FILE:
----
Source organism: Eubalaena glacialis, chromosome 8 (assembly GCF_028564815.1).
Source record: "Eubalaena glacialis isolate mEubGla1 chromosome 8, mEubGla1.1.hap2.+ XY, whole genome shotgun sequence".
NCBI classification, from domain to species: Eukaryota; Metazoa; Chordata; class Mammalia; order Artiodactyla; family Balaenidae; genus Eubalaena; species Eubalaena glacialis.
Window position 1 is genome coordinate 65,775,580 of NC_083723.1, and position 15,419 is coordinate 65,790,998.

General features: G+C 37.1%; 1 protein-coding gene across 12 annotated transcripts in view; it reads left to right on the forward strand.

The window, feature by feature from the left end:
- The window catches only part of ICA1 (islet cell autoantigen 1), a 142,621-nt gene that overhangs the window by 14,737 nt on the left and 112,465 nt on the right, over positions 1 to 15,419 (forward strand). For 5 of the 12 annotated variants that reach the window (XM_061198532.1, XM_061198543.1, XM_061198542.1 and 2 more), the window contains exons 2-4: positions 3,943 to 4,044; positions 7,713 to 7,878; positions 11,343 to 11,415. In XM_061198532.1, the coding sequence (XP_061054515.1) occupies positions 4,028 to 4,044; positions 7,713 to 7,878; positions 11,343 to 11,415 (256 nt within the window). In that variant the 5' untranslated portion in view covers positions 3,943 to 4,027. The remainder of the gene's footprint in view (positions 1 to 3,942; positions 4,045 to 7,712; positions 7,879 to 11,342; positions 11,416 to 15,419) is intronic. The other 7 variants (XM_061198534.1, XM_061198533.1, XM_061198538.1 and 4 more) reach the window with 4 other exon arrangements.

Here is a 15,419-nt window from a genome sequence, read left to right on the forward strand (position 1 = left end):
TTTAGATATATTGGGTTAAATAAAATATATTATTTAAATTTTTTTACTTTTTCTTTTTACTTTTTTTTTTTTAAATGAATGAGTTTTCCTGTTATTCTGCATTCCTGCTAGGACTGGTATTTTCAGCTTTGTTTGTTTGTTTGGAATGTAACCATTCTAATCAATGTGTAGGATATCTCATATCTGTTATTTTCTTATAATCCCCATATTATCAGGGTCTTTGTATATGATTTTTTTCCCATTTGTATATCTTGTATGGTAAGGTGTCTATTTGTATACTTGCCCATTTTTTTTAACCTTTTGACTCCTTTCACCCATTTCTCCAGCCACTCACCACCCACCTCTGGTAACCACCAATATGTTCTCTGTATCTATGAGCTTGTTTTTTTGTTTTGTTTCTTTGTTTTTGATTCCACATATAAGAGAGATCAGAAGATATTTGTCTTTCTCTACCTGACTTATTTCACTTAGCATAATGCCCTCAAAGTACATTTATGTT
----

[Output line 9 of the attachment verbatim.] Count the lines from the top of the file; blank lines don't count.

TTTAGATATATTGGGTTAAATAAAATATATTATTTAAATTTTTTTACTTTTTCTTTTTACTTTTTTTTTTTTAAATGAATGAGTTTTCCTGTTATTCTGCATTCCTGCTAGGACTGGTATTTTCAGCTTTGTTTGTTTGTTTGGAATGTAACCATTCTAATCAATGTGTAGGATATCTCATATCTGTTATTTTCTTATAATCCCCATATTATCAGGGTCTTTGTATATGATTTTTTTCCCATTTGTATATCTTGTATGGTAAGGTGTCTATTTGTATACTTGCCCATTTTTTTTAACCTTTTGACTCCTTTCACCCATTTCTCCAGCCACTCACCACCCACCTCTGGTAACCACCAATATGTTCTCTGTATCTATGAGCTTGTTTTTTTGTTTTGTTTCTTTGTTTTTGATTCCACATATAAGAGAGATCAGAAGATATTTGTCTTTCTCTACCTGACTTATTTCACTTAGCATAATGCCCTCAAAGTACATTTATGTT